How to Apply for EI – Everything You Need to Know
If you are employed by someone other than yourself, then chances are you pay employment insurance premiums on every paycheque. The employment insurance (EI) program provides temporary income support from the government of Canada should you stop working for a number of reasons. If you find yourself unemployed, here is everything you need to know on how to apply for EI.
When to Apply for EI?
The best time to apply for employment insurance is as soon as you stop working for any reason that is no fault of your own. If you wait longer than 4 weeks to apply, you may lose benefits.
Do not wait until you have all supporting documents or your record of employment (ROE) before applying. You can begin the application process as soon as you are without work. And then, once you have all of the required documentation, you can forward it to Service Canada.
Who is Eligible for EI?
To be eligible for employment insurance in Canada, you need to have accumulated insurable earnings.
When you pay EI premiums from your income, you accumulate insurable earnings. They are then used to calculate the employment insurance type, length, and amount of benefit that you may be entitled to.
Regular employment insurance benefits may be available to you if you lost your job through no fault of your own and are available to work but cannot find a job. If you quit your job or were dismissed with cause, then you may not be eligible for EI benefits.
The eligibility for each type of employment insurance benefit may be different. But the application process is the same regardless of what you are applying for.
Type of employment insurance:
- Regular benefits
- Sickness benefits
- Maternity benefits
- Parental benefits
- Compassionate care benefits
- Family caregiver benefits
Before You Apply for EI
Before you apply for employment insurance in Canada, you will want to gather the following information.
- Social insurance number (SIN) – if your SIN begins with a 9, you will also need proof of immigration status and a work permit.
- Mother’s maiden name (her last name at birth)
- Mailing and residential address including postal code (if different)
- Complete banking information to set up direct deposit
- Name of bank
- Branch number
- Bank account number
- Names, addresses, dates of employment, and reasons for no longer working, for all employers in the last 52 weeks.
- A detailed version of facts as to why you are no longer employed
- Dates (Sunday to Saturday) and earnings for highest-paid weeks of insurance earnings in the past 52 weeks or since the start of your last EI claim
If you reactivate your claim, you will need a bit of extra information for your application.
- Pre-tax salary amount of last week worked (including taxable tips and commissions)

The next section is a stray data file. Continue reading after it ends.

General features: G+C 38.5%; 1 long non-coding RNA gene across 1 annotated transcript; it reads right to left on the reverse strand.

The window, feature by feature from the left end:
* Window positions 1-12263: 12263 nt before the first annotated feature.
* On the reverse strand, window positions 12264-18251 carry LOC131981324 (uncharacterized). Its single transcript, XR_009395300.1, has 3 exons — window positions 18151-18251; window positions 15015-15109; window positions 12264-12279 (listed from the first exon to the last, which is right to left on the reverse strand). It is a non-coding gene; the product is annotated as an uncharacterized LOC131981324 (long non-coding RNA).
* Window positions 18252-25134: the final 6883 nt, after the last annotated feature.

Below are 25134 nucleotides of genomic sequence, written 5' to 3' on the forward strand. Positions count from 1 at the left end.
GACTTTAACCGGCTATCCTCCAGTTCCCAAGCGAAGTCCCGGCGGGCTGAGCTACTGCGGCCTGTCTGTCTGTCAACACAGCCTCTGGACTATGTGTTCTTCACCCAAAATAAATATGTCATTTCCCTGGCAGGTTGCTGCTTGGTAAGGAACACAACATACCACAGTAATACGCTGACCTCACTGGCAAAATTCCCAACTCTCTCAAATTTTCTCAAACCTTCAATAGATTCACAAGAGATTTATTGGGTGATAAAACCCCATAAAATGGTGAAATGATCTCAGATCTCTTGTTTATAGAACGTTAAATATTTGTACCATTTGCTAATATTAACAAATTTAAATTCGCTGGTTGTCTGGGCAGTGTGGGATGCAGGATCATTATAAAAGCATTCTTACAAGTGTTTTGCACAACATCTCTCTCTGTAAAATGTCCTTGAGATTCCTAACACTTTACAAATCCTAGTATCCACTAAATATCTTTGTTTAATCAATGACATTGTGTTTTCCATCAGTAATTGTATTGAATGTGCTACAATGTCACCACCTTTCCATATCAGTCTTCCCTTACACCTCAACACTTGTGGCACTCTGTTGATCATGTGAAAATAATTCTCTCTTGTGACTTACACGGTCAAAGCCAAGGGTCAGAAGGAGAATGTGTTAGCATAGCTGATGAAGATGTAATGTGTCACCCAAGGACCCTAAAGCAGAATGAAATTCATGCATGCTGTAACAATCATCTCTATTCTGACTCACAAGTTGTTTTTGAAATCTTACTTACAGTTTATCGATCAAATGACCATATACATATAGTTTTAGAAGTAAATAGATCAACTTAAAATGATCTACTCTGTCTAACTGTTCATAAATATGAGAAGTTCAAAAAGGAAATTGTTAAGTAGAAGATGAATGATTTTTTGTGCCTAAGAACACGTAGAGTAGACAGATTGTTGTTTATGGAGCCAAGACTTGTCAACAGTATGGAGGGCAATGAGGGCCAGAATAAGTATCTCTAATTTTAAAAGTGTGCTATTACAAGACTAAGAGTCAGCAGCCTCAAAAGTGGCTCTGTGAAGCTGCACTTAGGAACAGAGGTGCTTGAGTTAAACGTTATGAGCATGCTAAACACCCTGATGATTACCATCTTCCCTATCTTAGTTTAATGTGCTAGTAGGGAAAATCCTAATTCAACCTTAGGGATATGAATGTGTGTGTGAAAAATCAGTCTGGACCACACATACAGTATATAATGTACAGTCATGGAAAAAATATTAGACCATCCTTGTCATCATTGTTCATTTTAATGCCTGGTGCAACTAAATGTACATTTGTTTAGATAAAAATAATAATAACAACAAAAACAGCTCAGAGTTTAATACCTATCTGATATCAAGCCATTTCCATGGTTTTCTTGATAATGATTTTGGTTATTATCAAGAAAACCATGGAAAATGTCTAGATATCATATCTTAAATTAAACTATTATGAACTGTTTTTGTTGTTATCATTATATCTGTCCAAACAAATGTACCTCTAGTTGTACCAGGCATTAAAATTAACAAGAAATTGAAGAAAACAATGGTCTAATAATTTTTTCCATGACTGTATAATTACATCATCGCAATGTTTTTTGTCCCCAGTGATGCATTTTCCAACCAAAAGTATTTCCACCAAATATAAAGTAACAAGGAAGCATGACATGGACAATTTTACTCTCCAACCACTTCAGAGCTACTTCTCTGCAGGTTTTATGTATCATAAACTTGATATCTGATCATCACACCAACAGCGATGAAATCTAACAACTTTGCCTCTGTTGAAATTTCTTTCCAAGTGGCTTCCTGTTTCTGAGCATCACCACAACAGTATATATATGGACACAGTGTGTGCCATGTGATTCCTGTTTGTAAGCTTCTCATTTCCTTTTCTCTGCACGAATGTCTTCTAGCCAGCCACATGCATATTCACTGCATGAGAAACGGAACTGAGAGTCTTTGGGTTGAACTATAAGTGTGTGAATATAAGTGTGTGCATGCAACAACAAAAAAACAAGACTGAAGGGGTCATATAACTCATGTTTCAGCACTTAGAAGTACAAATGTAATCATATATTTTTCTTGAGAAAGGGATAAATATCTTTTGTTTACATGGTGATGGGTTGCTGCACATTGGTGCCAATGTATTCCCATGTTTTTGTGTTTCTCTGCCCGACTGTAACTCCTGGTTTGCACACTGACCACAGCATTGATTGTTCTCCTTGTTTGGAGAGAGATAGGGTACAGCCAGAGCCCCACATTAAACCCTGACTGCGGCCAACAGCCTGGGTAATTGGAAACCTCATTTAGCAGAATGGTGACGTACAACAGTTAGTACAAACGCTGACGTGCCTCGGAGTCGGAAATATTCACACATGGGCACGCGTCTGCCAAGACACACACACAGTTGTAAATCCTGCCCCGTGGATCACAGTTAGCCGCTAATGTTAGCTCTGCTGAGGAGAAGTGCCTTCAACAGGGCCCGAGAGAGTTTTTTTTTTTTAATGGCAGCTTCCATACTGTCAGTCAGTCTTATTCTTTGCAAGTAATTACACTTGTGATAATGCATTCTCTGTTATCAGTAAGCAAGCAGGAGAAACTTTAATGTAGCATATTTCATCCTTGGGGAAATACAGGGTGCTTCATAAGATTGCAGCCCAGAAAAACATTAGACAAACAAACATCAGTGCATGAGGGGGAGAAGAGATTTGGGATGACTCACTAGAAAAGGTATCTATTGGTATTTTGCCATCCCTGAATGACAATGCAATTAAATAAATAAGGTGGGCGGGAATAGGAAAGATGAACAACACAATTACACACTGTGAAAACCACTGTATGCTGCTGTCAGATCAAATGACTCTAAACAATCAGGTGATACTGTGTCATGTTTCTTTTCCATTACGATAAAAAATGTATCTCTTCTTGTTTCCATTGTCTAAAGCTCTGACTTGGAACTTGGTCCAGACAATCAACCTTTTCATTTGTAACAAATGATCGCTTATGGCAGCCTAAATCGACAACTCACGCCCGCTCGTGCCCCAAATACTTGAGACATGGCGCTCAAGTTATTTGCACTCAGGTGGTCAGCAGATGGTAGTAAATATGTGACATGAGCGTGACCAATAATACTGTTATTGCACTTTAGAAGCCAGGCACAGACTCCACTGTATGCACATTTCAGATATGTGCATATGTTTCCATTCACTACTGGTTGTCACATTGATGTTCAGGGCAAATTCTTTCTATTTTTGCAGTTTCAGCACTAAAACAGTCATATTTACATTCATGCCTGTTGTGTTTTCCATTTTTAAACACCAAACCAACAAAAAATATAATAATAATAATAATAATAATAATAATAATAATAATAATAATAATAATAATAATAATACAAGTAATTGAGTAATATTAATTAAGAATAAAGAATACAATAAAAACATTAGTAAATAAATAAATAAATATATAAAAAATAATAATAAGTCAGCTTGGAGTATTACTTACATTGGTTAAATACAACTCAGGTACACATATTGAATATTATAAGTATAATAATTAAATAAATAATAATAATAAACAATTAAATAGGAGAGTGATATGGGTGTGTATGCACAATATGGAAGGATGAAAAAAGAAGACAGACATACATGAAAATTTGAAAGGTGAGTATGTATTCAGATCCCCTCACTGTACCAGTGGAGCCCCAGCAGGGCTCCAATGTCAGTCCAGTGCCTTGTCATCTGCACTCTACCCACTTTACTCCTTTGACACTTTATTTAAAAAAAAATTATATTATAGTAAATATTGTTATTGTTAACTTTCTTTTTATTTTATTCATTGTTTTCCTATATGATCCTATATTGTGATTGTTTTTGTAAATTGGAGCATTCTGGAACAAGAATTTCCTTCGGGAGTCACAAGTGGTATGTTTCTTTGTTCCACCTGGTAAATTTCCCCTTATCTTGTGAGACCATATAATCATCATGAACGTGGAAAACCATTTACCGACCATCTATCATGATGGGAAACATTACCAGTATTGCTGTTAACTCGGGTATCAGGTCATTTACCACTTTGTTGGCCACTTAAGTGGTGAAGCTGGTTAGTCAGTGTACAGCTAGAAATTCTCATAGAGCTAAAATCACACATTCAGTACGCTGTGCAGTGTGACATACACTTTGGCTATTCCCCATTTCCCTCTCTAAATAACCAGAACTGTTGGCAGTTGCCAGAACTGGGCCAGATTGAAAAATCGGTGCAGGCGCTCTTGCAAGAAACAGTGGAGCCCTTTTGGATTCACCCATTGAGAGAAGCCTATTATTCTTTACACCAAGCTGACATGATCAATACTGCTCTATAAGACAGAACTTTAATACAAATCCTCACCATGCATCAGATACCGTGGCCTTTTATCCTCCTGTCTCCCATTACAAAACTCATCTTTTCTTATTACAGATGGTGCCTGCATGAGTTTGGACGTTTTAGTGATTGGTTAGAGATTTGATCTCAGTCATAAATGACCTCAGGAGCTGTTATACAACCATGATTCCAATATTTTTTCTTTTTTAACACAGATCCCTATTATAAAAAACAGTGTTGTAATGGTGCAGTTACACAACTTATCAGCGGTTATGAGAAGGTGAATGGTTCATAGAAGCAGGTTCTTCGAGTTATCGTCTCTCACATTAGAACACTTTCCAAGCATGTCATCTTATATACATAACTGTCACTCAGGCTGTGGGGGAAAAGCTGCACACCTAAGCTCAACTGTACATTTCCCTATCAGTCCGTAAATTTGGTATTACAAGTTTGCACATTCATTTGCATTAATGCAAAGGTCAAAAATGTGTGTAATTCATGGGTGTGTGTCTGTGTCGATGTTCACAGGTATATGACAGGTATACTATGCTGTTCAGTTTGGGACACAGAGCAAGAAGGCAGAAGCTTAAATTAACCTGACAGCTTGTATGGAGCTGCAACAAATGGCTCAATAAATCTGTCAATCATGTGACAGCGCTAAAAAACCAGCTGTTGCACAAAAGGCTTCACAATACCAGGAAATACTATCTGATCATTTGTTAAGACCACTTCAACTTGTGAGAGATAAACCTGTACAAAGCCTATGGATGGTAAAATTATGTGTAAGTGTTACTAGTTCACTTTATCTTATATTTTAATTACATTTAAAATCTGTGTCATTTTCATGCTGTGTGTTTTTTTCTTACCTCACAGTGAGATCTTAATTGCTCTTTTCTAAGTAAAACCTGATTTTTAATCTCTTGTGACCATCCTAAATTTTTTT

- Any other money you have or will receive (vacation pay, severance pay, pension, pay in lieu, etc.)
There is an added requirement of a medical certificate from a medical practitioner when applying for EI sickness benefits.
And finally, you may need to request that your previous employer submit your record of employment (ROE) to Service Canada. Most of the time, your previous employer will submit your ROE electronically when requested.
Where to Apply for EI?
You can apply for EI online through the Service Canada website. If you do not have access to the internet, you can apply at Service Canada offices or through the internet connection at your local library.
How Long Does it Take to Apply?
It will take you about an hour to complete your EI application online. But you do not need to complete the whole application in one sitting.
You will have 72 hours (3 days) to complete the online application once you have started it. And you can come back to the application anytime in those 72 hours.
After that time, if you have not completed your application, you will need to restart the process.
Covid 19 Changes to EI
Due to the current global Covid 19 pandemic, the following changes are in place as of September 27, 2020, for a minimum of one year.
- The minimum unemployment rate of 13.1% applies to everywhere in Canada. If your particular region has a higher unemployment rate, then the higher rate will apply.
- The minimum unemployment rate of 13.1% entitles eligible recipients to a minimum of 26 weeks of regular benefits.
- You only need 120 hours of insurable earnings to qualify for employment insurance benefits. A one-time credit of 300 hours or 480 hours will be applied to regular and sickness benefits, respectively.
- The minimum employment insurance benefit will be $500 a week.
- If you received the Canadian Emergency Response Benefit (CERB), then the 52 weeks to accumulate insured hours are extended.
After You’ve Applied
Once you have completed the online application for EI, you will receive a statement of benefits and a 4-digit access code in the mail.
Anytime you want to access your employment insurance claim information, you will need your access code. The statement of benefits is not confirmation that a decision has been made on your claim.
If your claim is successful, you can expect your payments to start within 28 days of the receipt of your application and supporting documents. There is a one-week waiting period for which you will not receive any benefits.
For faster payments, be sure to sign up for direct deposit.
Biweekly reporting of eligibility and income is a requirement of the EI benefits program. You will need your SIN and 4-digit access code to submit these reports.
The easiest way to submit your biweekly reports is online through the EI internet reporting service. But you can also call 1-800-531-7555 to submit your reports by telephone. And as a last resort, you can submit paper copies of your reports by mail.
You are not required to submit biweekly reports if you are receiving employment insurance benefits for maternity or parental leave, family caregiver, or compassionate care benefits.